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Diablo Cody: ‘It was a bit chilling. Suddenly grown men are following you home’

Lisa Frankenstein, the Oscar winner’s new film, is a defiantly silly hoot. But it also touches on a ‘very specific danger’ that girls first feel as teenagers

Diablo Cody is that rare thing: a celebrity screenwriter. There are a few who manage that without – or before – establishing themselves as directors. Aaron Sorkin springs to mind. But when, 16 years ago, she strode up the red carpet in leopard skin print to accept her Oscar for Jason Reitman’s Juno, Cody established a persona that endures. Irreverent. Witty. Sharp.

Look where we are today. She is the one promoting this weekend’s sparky Lisa Frankenstein. The high-school horror comedy – a cousin of Jennifer’s Body, her 2009 romp – is directed by Zelda Williams (daughter of the late Robin). It stars the up-and-comer Kathryn Newton. But Cody is the person we wanted.

“Me? It’s crazy,” she says, laughing. “When they told me I was going to be helping promote this movie I said, ‘Really?’ It’s still surprising to me that I have any influence, to be perfectly honest with you. I am 45 years old. I do actually spend a lot of time alone in dark rooms, just doing my job. So having even minimal celebrity as a screenwriter is a rare thing. I’m grateful for it.”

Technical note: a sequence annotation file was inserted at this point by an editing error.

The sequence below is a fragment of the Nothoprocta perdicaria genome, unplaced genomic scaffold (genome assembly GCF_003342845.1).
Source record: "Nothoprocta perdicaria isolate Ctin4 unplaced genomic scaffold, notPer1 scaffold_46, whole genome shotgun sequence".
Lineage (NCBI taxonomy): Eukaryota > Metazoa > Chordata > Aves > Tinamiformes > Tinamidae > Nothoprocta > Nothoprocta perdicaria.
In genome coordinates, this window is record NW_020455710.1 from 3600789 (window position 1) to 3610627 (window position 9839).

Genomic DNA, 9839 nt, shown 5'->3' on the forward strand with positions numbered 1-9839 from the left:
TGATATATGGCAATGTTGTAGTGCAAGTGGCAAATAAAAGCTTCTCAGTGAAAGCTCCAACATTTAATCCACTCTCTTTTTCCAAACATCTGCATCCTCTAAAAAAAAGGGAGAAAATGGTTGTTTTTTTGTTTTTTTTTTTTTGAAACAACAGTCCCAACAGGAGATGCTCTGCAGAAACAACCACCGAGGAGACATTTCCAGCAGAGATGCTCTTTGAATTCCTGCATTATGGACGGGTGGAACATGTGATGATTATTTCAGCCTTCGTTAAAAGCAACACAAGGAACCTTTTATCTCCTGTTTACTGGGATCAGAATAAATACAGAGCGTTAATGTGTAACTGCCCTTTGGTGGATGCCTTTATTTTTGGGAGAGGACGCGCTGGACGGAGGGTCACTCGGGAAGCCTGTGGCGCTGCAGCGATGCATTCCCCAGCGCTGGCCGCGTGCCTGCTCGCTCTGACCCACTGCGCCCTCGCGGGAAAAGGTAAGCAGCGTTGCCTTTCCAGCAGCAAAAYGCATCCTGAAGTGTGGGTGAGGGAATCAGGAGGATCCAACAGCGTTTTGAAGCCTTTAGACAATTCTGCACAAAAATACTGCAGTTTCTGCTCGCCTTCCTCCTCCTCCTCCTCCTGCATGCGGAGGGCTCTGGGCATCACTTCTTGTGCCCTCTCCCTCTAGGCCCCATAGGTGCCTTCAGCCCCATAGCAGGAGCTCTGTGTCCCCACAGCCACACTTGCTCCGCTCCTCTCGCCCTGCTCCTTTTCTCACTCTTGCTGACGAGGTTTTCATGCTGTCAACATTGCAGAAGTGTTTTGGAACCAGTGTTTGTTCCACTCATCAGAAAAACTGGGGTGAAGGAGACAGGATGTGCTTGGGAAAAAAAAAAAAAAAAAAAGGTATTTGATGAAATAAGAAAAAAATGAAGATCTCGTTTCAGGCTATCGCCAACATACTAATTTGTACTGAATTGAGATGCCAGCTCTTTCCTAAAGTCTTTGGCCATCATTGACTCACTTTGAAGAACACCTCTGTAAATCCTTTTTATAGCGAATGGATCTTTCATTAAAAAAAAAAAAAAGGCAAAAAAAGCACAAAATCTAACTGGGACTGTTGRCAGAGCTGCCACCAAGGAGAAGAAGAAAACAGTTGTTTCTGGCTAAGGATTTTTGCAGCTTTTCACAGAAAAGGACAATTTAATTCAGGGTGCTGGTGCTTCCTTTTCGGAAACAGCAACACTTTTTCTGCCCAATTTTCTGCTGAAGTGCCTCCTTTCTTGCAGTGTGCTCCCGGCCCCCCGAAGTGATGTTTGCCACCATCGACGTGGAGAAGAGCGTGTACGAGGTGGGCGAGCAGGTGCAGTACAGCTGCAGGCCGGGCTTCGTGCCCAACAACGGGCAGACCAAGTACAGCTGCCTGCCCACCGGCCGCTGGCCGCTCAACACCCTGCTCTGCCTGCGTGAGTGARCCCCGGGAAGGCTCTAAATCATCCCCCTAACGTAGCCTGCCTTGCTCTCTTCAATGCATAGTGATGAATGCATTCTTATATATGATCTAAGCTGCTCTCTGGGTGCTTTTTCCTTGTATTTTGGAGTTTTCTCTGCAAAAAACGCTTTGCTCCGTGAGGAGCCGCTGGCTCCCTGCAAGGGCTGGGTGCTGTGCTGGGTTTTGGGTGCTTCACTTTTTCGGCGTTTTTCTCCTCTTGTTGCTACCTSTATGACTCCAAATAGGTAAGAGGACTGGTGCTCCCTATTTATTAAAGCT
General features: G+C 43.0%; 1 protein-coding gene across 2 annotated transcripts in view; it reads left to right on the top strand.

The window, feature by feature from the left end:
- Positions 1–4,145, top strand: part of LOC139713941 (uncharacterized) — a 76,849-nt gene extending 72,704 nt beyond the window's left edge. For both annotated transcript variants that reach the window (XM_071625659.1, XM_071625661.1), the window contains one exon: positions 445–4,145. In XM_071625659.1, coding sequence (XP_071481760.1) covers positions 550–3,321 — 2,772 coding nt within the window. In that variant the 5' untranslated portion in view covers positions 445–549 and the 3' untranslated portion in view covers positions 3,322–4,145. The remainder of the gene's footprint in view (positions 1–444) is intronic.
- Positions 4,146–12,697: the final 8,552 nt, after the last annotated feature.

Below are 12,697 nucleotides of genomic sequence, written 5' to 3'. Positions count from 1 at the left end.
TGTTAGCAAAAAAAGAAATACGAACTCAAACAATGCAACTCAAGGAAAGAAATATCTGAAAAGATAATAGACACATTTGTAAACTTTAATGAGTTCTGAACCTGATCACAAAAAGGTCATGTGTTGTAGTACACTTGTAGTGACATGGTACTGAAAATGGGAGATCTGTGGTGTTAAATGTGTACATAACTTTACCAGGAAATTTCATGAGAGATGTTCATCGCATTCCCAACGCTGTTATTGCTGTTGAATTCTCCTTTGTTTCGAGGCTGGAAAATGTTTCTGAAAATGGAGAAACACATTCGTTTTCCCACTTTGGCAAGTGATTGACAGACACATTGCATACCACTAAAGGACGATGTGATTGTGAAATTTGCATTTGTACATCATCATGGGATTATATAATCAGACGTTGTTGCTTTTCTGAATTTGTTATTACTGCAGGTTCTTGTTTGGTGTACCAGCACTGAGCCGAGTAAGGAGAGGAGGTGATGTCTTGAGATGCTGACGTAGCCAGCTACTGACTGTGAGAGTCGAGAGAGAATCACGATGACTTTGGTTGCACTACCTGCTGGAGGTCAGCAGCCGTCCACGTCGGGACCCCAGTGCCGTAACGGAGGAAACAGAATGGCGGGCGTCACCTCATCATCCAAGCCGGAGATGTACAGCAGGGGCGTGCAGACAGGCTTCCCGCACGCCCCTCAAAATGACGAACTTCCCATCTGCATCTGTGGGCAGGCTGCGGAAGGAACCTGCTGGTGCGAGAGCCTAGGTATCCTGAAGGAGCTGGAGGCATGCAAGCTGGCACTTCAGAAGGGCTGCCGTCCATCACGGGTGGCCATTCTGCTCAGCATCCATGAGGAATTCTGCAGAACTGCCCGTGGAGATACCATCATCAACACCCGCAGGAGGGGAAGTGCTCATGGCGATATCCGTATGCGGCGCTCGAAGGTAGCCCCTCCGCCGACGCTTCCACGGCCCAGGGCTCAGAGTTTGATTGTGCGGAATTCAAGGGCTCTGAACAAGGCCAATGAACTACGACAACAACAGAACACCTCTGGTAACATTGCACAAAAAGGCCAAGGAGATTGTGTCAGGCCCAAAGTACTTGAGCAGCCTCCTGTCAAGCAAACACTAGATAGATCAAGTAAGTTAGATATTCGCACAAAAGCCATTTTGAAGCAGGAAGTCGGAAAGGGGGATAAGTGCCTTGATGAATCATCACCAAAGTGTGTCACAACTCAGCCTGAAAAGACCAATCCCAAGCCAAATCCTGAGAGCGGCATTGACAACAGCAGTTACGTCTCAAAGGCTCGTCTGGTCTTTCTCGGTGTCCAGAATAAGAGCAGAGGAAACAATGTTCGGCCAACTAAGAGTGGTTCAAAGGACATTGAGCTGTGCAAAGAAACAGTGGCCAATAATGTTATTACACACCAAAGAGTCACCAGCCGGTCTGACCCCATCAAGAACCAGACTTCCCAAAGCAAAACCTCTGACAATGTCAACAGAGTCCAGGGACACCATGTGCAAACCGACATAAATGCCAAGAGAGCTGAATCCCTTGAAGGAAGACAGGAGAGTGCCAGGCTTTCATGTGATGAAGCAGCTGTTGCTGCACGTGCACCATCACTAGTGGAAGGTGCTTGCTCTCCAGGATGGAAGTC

That is (well, duh!) mostly to do with the writing. In Juno, her first produced screenplay, she demonstrated a gift for tart aphorisms that get at unspoken truths. But it was also to do with her zesty personality. And her background. A graduate of the University of Iowa, Cody was among the first of the screenwriting generation to come up via the internet. When writing conversational blogs such as Darling Girl and Pussy Ranch, she had no notion she was on the road to Hollywood.


“That never would have occurred to me,” she says. “That wasn’t a realistic career path for me. I had a blog at the time. And I got an email one day from Mason Novick, who is still my manager to this day, 20 years later, and he said: ‘I work in Hollywood. I think you have a voice for screenwriting, and you should try it.’ And I blew him off at first, because I just assumed it was a scam.”